Komodo monitor lizard has become an endangered species

Komodo monitor lizard has become an endangered species
Komodo monitor lizard has become an endangered species

The International Union for Conservation of Nature has published the second update of the lists in a year. Most notable news is the rise in conservation status of the Komodo monitor lizard, the largest lizard in the world. If earlier this species belonged to the category of vulnerable, now it has become endangered. The reason for the revision of the status was the forecast according to which in the next 45 years Komodo monitor lizards will lose at least 30 percent of their range due to sea level rise caused by anthropogenic climate changes. In addition, the proportion of sharks and rays that are endangered has increased to 37 percent. At the same time, the number of four tuna species increased thanks to the introduction of catch quotas and the fight against poaching.

Since the middle of the last century, the International Union for Conservation of Nature and Natural Resources (IUCN) has maintained a list that contains information on the situation of tens of thousands of biological species. Contrary to the popular idea, it includes not only rare and endangered representatives of flora and fauna, but also those that are not yet endangered. The IUCN list is updated several times a year: experts add new species to it and revise the status of those already included.

Conservation statuses of IUCN, ranging from Extinct (EX) and Naturally Extinct (EW) to Least Concern (LC).

The first update of the list this year came out in March. Then experts decided to divide African elephants into two species: savannah (Loxodonta africana) and forest (L. cyclotis). The first was given the status of an endangered species (EN), and the second - a species on the verge of complete extinction (Critically Endangered, CR). In addition, the position of a number of primate and bats, reptiles, amphibians, fish, invertebrates and plants has been revised.

In early September, IUCN released its second list update in a year. The most notable difference from the previous version was the revision of the status of the Komodo monitor lizard (Varanus komodoensis), the world's largest lizard (adults of this species grow up to three meters in length and weigh about 70 kilograms). Until recently, these reptiles were classified as vulnerable species (Vulnerable, VU) - mainly due to the fact that their current range is limited to four small islands in the east of Indonesia. In addition, experts were worried about the decline in the number of monitor lizards on the island of Flores, where local residents are actively deforestation (while the populations on the islands of Komodo, Rincha and Gili Motang, which are part of the Komodo National Park, were considered stable).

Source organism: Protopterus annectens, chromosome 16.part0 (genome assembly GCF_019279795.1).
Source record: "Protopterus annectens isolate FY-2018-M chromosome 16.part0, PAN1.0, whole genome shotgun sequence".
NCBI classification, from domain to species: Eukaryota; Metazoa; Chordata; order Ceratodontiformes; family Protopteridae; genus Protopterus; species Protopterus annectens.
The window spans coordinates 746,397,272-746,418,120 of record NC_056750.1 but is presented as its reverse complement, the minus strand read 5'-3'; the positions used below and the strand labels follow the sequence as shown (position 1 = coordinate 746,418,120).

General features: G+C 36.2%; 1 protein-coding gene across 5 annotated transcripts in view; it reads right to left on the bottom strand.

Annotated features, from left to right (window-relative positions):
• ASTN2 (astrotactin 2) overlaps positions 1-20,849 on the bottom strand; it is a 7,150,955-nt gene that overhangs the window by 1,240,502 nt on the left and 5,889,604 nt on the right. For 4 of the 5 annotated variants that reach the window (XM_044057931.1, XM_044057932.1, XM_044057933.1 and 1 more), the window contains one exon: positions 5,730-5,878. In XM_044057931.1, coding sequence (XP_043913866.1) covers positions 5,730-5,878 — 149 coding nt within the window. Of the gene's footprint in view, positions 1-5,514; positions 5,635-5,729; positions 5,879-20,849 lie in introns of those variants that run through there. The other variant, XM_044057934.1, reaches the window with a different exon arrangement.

However, now zoologists have found that the Komodo monitor lizards are threatened by a new problem - anthropogenic climate change. Rising sea levels associated with melting glaciers will put a significant portion of the lizards' current range under water, according to last year's study. As a result, in the next 45 years, the species will lose at least 30 percent of its habitats. Based on this alarming forecast, IUCN experts have decided to raise the status of the Komodo dragon to “endangered”.

Also, the update of the list affected sharks and rays, which are severely affected by mass catches, habitat destruction and climate change. Since the current revision of the statuses, 37 percent of their species have become endangered, that is, in categories from “vulnerable” to “critically endangered”.

However, the update brought more than just bad news. The conservation status of five species of tuna (Thunnus) has been downgraded - in other words, these valuable commercial fish are less endangered than previously thought. Thus, thanks to the introduction of a system of catch quotas and the fight against poaching, stocks of common tuna (T.thynnus) (a species from the “endangered” category moved to the “species of least concern” (Least Concern, LC)), Australian tuna (T. maccoyii) (from “critically endangered” to “endangered”), longfin tuna (T. alalunga); and yellowfin tuna (T. albacares) (the latter two have received Least Concern status).

In addition, Pacific bluefin tuna (Thunnus orientalis), which was previously a vulnerable species, has now received Near Threatened (NT) status. Its status was revised due to new data on the population size. However, experts acknowledge that, despite improvements at the species level, some local tuna populations continue to suffer from overfishing.

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